The Merkle Signature Scheme can only be used to sign a limited number of messages with one public key . The number of possible messages must be a power of two, so that we denote the possible number of messages as .
The first step of generating the public key is to generate the public keys and private keys of one-time signatures. For each public key, with, a hash value is computed. With these hash values a hash tree is built.
We call a node of the tree, where denotes the level of the node. The level of a node is defined by the distance from the node to a leaf. Hence, a leaf of the tree has level and the root has level . We number all nodes of one level from the left to the right, so that is the leftmost node of level .
In the Merkle Tree the hash values are the leaves of a binary tree, so that . Each inner node of the tree is the hash value of the concatenation of its two children. So and .
In this way, a tree with leaves and nodes is built. The root of the tree is the public key of the Merkle Signature Scheme.
Read more about this topic: Merkle Signature Scheme
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Key generation is the process of generating keys for cryptography. A key is used to encrypt and decrypt whatever data is being encrypted/decrypted.
Modern cryptographic systems include symmetric-key algorithms (such as DES and AES) and public-key algorithms (such as RSA). Symmetric-key algorithms use a single shared key; keeping data secret requires keeping this key secret. Public-key algorithms use a public key and a private key. The public key is made available to anyone (often by means of a digital certificate). A sender encrypts data with the public key; only the holder of the private key can decrypt this data.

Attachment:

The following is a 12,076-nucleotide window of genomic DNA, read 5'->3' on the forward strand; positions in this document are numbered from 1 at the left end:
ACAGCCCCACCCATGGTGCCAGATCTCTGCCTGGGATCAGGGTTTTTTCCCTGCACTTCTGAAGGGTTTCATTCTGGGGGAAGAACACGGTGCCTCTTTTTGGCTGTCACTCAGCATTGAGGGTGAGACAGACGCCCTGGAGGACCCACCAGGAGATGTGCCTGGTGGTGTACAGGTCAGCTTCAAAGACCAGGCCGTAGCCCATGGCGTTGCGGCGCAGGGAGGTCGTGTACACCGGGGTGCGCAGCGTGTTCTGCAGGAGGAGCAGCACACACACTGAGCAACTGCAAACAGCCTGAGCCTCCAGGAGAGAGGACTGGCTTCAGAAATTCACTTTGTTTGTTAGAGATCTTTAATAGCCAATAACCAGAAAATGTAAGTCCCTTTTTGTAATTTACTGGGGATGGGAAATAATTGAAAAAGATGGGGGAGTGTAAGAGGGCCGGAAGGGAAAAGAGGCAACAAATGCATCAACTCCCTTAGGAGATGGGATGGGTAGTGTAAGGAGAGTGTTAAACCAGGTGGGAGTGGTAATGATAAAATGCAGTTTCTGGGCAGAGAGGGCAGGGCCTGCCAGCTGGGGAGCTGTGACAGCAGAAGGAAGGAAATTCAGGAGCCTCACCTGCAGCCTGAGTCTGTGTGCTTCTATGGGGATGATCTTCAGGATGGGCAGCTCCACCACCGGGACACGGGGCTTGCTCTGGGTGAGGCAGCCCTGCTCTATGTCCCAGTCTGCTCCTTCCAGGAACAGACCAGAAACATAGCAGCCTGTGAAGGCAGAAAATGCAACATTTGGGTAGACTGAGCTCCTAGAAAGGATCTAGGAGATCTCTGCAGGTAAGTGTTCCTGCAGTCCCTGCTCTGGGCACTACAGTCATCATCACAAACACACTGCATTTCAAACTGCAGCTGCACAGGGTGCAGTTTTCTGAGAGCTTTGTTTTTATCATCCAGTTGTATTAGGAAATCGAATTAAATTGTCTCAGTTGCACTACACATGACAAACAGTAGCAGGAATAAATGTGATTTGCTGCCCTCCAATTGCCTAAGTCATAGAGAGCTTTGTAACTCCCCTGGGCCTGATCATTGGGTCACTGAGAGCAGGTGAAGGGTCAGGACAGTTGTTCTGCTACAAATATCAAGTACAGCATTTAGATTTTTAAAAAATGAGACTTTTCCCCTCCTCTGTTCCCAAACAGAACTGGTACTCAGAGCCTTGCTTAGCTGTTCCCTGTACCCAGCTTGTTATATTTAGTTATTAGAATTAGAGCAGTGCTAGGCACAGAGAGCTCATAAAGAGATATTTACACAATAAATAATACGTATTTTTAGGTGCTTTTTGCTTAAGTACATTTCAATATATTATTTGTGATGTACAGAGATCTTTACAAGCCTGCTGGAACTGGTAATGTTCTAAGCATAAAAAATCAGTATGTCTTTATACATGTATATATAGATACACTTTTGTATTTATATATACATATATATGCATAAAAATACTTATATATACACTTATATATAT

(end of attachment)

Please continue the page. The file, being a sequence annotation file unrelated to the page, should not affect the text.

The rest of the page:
Since public-key algorithms tend to be much slower than symmetric-key algorithms, modern systems such as TLS and SSH use a combination of the two: one party receives the other's public key, and encrypts a small piece of data (either a symmetric key or some data used to generate it). The remainder of the conversation uses a (typically faster) symmetric-key algorithm for encryption.
Computer cryptography uses integers for keys. In some cases keys are randomly generated using a random number generator (RNG) or pseudorandom number generator (PRNG). A PRNG is a computer algorithm that produces data that appears random under analysis. PRNGs that use system entropy to seed data generally produce better results, since this makes the initial conditions of the PRNG much more difficult for an attacker to guess. In other situations, the key is created using a passphrase and a key generation algorithm, usually involving a cryptographic hash function such as SHA-1.
The simplest method to read encrypted data is a brute force attack—simply attempting every number, up to the maximum length of the key. Therefore, it is important to use a sufficiently long key length; longer keys take exponentially longer to attack, rendering a brute force attack impractical. Currently, key lengths of 128 bits (for symmetric key algorithms) and 1024 bits (for public-key algorithms) are common.
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